All Vibrations are good vibrations in the world of energy harvesting. Whether it’s a road under heavy traffic or commuters pounding the sidewalk pavement, micromovements on any surface can be converted into clean energy by power-scavenging devices fitted with piezoelectric (PE) crystals. These pressure-sensitive materials — normally made of ceramics — give off a small charge when “squeezed, squashed, bent, or slapped,” explains Markys Cain, a materials scientist at the British National Physical Laboratory. (“Piezo,” by the way, is derived from the Greek for “press” or “squeeze.”) So a PE layer slotted beneath a supermarket parking lot could, for example, use the movement of customers’ cars to power checkout conveyor belts or pump that free electricity back into the grid. Here’s how these sparky substances will be turning vibrations into volts.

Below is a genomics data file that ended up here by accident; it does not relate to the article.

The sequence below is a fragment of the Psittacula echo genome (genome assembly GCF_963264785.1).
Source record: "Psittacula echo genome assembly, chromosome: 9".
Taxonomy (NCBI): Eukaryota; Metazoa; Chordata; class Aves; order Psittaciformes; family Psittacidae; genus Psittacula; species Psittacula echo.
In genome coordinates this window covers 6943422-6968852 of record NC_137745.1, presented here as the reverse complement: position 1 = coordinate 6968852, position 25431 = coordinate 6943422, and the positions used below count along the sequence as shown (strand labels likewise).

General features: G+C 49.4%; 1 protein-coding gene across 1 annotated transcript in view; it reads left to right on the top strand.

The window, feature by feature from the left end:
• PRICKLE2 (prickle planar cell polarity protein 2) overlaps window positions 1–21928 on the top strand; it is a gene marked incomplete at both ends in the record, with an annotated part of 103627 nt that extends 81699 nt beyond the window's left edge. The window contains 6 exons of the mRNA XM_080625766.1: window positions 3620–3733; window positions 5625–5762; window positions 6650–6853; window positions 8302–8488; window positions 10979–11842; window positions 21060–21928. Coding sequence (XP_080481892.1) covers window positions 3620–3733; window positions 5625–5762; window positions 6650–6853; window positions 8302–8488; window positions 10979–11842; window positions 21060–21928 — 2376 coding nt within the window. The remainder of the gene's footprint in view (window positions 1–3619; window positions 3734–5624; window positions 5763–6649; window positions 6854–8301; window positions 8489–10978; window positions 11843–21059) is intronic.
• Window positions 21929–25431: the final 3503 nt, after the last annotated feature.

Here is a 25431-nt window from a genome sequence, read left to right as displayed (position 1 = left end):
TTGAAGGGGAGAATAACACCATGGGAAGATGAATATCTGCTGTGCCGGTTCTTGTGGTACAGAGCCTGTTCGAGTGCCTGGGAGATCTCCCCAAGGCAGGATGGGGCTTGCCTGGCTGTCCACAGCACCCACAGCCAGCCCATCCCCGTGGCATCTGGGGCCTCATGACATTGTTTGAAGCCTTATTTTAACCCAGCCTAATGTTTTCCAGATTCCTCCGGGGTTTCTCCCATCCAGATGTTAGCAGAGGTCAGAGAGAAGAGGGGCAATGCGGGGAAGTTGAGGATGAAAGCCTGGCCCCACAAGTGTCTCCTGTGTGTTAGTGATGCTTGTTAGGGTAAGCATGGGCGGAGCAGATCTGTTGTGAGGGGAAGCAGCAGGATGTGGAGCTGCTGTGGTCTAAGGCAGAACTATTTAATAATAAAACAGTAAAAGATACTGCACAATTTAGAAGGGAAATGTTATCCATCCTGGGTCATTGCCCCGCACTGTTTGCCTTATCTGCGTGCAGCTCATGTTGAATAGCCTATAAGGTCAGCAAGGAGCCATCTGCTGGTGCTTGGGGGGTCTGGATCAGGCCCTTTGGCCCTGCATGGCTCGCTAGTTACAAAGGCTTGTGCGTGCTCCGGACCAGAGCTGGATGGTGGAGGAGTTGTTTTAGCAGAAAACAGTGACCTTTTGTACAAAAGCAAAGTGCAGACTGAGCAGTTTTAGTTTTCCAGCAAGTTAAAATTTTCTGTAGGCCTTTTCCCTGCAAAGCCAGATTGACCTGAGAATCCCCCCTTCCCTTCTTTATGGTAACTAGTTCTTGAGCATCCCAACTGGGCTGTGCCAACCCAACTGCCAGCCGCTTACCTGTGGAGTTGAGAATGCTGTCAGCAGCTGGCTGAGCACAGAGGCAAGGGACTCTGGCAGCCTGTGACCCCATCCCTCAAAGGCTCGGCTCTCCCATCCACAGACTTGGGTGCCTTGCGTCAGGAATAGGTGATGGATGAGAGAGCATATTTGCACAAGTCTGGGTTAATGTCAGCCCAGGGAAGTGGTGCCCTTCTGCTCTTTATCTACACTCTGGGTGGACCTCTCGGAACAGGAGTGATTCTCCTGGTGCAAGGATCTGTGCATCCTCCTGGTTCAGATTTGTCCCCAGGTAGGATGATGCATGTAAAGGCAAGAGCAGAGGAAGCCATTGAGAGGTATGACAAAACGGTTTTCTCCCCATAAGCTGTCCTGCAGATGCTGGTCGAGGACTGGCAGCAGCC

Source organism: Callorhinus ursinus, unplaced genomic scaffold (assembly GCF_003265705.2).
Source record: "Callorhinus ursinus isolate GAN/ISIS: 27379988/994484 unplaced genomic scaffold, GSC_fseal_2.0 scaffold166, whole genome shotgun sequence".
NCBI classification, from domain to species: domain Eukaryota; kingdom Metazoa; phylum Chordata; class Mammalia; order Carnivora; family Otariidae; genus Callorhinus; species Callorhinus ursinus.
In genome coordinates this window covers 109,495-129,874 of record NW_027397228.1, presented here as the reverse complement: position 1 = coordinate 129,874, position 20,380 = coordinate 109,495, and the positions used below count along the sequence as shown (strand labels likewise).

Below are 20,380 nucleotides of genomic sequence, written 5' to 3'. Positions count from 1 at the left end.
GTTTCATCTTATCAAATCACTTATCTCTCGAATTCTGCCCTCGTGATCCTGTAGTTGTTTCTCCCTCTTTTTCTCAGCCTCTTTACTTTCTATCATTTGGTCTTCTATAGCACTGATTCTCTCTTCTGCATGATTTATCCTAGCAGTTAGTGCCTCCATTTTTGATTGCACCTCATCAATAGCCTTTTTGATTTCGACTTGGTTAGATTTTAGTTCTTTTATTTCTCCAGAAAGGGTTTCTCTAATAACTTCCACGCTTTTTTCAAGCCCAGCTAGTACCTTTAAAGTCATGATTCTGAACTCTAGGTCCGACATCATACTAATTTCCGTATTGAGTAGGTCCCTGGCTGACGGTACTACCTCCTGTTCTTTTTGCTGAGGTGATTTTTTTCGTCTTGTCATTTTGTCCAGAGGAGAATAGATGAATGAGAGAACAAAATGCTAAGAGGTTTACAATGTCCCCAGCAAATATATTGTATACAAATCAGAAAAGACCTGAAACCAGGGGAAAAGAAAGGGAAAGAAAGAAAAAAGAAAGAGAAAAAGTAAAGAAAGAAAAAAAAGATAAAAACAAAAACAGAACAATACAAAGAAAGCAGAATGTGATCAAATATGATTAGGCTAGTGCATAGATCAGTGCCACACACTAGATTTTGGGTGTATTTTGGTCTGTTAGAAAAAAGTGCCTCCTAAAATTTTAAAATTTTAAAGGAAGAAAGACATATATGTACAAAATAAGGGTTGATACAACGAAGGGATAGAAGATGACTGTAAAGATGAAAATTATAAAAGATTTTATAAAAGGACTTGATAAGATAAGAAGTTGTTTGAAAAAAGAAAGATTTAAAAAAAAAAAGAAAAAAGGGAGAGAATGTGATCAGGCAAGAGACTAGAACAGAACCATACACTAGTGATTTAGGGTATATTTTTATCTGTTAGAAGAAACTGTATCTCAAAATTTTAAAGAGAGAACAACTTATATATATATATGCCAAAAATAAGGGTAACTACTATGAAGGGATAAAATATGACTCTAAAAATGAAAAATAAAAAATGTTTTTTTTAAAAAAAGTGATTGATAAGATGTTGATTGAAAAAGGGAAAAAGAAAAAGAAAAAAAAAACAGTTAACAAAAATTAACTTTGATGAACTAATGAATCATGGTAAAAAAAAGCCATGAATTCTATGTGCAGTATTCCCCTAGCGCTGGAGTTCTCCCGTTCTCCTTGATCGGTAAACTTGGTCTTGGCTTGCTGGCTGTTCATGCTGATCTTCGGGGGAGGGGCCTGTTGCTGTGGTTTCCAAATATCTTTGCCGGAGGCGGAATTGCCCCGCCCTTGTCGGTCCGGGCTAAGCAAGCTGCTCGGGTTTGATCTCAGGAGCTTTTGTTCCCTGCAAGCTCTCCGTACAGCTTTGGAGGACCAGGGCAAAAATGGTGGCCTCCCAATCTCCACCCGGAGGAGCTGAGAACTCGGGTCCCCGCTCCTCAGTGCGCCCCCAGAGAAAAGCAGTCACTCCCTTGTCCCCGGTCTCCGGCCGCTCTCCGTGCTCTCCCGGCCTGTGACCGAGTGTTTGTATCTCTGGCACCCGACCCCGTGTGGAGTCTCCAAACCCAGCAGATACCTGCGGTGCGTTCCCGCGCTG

Illustrations by MCKIBILLO